Patterns of forest cover and forest degradation determine the size and types of ecosystem services forests provide. Particularly in low-income countries, nontimber forest product (NTFP) extraction by rural people, which provides important resources and income to the rural poor, contributes to the level and pattern of forest degradation.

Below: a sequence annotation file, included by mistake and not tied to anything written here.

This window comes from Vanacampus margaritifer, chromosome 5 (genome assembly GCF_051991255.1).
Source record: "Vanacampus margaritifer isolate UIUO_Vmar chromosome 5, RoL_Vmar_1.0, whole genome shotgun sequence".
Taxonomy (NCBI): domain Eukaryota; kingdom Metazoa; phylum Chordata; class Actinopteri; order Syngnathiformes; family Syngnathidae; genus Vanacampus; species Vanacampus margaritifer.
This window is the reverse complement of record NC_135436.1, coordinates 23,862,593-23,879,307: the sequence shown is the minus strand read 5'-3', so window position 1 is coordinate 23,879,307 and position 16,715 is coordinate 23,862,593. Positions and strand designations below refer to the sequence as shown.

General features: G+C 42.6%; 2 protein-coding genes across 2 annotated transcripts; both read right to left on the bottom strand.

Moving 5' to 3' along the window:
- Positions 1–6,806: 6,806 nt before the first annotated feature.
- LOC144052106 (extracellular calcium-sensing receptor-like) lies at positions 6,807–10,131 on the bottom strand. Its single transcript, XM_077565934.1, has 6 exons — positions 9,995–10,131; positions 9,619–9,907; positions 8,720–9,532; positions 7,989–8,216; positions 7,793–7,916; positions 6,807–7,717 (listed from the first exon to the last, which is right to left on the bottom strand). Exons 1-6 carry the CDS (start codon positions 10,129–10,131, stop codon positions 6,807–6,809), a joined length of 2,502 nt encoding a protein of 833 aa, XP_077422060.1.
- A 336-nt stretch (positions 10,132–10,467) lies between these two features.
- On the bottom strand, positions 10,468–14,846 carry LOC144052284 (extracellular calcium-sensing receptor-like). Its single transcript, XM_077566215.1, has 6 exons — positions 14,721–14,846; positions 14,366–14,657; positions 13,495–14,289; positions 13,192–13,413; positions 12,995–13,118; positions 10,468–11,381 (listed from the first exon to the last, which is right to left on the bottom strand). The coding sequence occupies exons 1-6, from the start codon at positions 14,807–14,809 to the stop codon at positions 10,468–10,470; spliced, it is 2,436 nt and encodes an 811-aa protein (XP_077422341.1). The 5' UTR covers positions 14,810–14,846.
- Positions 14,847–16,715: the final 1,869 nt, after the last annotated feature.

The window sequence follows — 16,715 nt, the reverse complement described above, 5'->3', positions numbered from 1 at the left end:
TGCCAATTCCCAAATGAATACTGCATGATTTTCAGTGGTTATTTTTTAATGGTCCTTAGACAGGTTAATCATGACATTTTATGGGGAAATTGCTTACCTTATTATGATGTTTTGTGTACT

Although recent policy, particularly in Africa, emphasizes forest degradation, relatively little research describes the spatial aspects of NTFP collection that lead to spatial degradation patterns. This paper reviews both the spatial empirical work on NTFP extraction and related forest degradation patterns, and spatial models of behavior of rural people who extract NTFPs from forest. Despite the impact of rural people's behavior on resulting quantities and patterns of forest resources, spatial–temporal models/patterns rarely inform park siting and sizing decisions, econometric assessments of park effectiveness, development projects to support conservation, or REDD protocols. Using the literature review as a lens, we discuss the models' implications for these policies with particular emphasis on effective conservation spending and leakage
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